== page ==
Three physiotherapy protocols: effects on pulmonary volumes after cardiac surgery

J Bras Pneumol. Jan-Feb 2011;37(1):54-60. doi: 10.1590/s1806-37132011000100009.
[Article in English, Portuguese]


Objective: To evaluate inspiratory volume in patients undergoing cardiac surgery and to determine the effects that incentive spirometry (IS) and the breath stacking (BS) technique have on the recovery of FVC in such patients.

Methods: A prospective, controlled, randomized clinical trial involving 35 patients undergoing cardiac surgery at the Hospital de Força Aérea do Galeão (HFAG, Galeão Air Force Hospital), in the city of Rio de Janeiro, Brazil. The patients, all of whom performed mobilization and cough procedures, were randomly divided into three groups: exercise control (EC), performing only the abovementioned procedures; IS, performing the abovementioned procedures and instructed to take long breaths using an incentive spirometer; and BS, performing the abovementioned procedures, together with successive inspiratory efforts using a facial mask coupled to a unidirectional valve. Forced spirometry was carried out in the preoperative period and on postoperative days 1 to 5. During the maneuvers, inspiratory volume was measured in the IS and BS groups.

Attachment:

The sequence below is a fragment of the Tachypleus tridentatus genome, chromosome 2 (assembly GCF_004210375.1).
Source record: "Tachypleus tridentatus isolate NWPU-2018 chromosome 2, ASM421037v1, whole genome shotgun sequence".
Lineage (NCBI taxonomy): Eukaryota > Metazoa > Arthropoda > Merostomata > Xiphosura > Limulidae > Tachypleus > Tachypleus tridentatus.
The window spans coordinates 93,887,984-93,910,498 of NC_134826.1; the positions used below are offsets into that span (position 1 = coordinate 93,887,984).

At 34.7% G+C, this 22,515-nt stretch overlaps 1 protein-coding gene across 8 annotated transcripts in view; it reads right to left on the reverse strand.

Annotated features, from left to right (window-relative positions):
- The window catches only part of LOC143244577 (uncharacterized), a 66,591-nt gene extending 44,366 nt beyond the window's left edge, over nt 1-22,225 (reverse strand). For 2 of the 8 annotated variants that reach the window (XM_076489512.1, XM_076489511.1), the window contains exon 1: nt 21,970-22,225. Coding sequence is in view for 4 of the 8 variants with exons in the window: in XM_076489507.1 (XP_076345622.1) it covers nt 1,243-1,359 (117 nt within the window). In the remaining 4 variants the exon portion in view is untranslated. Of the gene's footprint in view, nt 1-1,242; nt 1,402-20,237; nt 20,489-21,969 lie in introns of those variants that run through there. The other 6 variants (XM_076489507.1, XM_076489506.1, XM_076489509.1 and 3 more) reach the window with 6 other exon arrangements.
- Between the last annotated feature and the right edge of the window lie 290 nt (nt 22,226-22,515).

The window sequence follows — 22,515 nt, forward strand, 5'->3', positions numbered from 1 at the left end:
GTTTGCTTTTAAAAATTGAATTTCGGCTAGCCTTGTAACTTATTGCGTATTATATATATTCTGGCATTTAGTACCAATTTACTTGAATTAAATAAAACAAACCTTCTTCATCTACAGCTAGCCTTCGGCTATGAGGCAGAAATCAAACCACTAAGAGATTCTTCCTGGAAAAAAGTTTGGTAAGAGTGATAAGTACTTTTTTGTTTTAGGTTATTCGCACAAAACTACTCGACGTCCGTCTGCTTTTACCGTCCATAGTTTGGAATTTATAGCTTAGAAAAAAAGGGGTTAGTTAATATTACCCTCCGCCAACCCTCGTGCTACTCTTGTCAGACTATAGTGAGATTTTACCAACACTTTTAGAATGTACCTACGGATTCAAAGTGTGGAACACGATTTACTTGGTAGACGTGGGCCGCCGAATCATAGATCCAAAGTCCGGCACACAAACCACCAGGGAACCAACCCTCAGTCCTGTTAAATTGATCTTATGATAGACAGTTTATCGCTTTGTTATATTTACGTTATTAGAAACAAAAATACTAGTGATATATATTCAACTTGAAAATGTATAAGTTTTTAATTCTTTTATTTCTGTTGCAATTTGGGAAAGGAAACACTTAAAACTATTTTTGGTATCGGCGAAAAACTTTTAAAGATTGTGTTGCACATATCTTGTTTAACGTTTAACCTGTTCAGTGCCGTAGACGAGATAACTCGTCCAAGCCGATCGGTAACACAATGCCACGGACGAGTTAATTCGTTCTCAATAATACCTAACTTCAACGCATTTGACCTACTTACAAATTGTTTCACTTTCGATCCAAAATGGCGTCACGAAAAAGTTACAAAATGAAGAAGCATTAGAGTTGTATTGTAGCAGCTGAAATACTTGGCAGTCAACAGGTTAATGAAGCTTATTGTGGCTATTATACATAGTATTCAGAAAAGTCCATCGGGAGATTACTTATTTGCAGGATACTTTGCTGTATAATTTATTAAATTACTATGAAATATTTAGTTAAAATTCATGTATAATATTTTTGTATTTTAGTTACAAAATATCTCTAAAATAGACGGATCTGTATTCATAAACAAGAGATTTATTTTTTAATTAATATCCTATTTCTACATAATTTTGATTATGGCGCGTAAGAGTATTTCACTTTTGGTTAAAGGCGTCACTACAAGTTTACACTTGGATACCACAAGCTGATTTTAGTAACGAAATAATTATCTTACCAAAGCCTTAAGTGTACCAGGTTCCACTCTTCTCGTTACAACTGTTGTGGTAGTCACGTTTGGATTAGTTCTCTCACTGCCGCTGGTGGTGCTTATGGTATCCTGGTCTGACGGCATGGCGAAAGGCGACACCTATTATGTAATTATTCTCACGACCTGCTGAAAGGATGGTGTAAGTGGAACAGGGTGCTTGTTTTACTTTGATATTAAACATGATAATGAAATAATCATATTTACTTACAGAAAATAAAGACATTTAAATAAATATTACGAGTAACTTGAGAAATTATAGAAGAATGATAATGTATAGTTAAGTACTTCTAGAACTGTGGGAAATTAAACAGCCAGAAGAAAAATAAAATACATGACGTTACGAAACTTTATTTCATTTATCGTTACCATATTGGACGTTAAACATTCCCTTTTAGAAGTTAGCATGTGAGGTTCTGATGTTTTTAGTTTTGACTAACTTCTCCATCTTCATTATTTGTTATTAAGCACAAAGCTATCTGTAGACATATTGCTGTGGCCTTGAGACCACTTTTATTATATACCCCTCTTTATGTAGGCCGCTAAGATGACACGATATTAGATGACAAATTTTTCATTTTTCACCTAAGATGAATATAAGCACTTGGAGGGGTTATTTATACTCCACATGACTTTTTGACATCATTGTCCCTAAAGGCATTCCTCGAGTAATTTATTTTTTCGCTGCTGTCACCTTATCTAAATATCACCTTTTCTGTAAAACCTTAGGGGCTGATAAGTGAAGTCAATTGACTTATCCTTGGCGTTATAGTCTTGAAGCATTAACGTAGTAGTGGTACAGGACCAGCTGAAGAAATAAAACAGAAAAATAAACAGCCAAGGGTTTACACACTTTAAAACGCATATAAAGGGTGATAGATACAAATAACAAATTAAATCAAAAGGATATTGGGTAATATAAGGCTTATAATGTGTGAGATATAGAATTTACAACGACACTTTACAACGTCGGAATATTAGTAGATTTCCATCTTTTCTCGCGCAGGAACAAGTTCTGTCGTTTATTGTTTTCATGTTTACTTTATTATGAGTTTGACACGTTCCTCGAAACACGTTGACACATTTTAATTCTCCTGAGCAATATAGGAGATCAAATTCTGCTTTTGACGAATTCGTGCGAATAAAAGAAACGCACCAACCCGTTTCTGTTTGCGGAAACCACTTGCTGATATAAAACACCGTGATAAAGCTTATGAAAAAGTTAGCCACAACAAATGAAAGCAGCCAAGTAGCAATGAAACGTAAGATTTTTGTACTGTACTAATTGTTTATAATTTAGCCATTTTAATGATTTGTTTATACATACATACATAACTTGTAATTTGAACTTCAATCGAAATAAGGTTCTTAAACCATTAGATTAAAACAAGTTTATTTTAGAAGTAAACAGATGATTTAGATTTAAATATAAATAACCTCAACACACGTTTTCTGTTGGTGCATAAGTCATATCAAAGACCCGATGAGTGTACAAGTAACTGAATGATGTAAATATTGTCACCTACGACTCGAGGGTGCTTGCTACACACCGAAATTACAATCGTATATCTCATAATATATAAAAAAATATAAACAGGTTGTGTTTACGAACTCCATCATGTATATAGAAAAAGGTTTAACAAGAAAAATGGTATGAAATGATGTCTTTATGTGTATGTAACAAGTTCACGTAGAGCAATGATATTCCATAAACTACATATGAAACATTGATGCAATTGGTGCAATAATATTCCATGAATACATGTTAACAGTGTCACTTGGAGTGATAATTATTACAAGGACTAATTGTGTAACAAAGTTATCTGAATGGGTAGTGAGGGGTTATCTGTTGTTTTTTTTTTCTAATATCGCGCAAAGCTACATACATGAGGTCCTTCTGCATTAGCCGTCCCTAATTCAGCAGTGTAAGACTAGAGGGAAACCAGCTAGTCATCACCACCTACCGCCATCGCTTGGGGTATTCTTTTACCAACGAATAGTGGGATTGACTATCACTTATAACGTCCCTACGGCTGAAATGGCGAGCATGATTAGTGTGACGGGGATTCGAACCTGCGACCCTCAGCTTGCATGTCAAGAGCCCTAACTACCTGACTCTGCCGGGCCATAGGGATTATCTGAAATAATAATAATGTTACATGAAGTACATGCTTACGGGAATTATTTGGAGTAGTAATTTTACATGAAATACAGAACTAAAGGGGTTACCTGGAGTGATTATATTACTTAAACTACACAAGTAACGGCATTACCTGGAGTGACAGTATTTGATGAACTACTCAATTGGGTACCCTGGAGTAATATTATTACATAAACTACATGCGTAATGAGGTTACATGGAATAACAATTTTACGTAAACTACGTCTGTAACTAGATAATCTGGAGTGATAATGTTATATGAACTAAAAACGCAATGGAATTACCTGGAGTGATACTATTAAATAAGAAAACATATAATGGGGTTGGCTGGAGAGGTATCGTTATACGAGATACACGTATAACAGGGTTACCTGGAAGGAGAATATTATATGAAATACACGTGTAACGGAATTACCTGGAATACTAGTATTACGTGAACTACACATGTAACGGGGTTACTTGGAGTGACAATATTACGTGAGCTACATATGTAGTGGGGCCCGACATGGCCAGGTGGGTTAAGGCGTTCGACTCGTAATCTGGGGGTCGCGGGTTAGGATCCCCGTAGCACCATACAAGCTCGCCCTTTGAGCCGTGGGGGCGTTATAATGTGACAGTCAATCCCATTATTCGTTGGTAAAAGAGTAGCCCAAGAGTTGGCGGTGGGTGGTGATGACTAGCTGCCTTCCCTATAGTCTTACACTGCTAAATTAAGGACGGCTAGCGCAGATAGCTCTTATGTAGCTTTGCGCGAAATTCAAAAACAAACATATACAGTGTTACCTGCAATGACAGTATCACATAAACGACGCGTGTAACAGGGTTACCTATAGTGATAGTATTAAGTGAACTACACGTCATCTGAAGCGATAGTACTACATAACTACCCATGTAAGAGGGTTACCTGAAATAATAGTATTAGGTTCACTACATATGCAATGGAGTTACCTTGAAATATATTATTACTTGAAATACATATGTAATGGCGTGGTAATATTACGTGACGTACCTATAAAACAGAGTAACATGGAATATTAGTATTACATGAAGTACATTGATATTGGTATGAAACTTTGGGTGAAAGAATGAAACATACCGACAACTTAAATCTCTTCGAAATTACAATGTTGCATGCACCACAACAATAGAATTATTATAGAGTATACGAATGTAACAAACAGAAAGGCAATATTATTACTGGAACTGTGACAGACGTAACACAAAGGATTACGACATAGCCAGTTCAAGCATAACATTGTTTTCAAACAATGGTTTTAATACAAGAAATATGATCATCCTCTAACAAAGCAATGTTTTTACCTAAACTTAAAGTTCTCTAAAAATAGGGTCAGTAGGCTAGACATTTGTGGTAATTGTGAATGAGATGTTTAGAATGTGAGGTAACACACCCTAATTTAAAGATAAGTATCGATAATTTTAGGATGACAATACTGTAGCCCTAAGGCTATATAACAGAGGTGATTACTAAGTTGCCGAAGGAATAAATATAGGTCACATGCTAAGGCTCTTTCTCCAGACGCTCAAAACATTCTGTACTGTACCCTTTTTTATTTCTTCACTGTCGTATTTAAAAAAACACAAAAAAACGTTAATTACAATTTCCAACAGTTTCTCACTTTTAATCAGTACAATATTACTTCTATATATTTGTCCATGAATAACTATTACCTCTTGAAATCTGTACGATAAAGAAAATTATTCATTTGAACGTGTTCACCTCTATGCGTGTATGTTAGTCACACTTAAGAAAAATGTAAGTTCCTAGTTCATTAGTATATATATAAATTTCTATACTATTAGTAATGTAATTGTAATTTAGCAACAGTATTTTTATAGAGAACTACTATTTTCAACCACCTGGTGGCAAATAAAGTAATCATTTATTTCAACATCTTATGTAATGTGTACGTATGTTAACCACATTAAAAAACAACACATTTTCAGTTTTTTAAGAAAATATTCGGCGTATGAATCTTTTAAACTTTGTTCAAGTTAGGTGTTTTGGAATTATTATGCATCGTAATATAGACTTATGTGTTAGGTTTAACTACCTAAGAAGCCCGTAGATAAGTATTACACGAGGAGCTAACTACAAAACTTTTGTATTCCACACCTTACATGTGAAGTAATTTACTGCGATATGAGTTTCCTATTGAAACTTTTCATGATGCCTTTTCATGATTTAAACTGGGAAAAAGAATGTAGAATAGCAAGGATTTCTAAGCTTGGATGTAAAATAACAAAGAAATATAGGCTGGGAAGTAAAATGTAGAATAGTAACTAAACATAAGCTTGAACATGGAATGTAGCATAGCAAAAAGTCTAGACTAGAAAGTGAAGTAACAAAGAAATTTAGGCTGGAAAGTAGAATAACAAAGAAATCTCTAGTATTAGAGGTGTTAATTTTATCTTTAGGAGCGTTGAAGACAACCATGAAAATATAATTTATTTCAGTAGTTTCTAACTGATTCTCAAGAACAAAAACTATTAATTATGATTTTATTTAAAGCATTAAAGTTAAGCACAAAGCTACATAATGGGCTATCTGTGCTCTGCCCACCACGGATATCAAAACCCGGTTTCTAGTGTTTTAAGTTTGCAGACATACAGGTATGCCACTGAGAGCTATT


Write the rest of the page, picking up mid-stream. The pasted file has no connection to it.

Results: On postoperative day 1, FVC significantly decreased in all groups (EC: 87.1 vs. 32.0%; IS: 75.3 vs. 29.5%; and BS: 81.9 vs. 33.2%; p < 0.001 for all), as did inspiratory volume in the IS and BS groups (2.29 vs. 0.82 L; and 2.56 vs. 1.34 L, respectively; p < 0.001 for both). Between postoperative days 1 and 5, FVC partially normalized in all groups (EC: 32.0 vs. 51.3%; IS: 29.5 vs. 46.7%; and BS: 33.3 vs. 54.3%; p < 0.001 for all). During the postoperative period, inspiratory volume was significantly higher in the BS group than in the IS group.

Conclusions: The three protocols were equivalent concerning the recovery of FVC on the first five postoperative days. When compared with IS, the BS technique promoted higher inspiratory volumes in this sample of postoperative cardiac patients.

Publication types

  • Randomized Controlled Trial

MeSH terms

  • Cardiac Surgical Procedures / rehabilitation*
  • Female
  • Humans
  • Inhalation / physiology
  • Lung Volume Measurements / methods
  • Male
  • Postoperative Period
  • Prospective Studies
  • Respiratory Therapy / methods*
  • Spirometry / methods
  • Vital Capacity / physiology*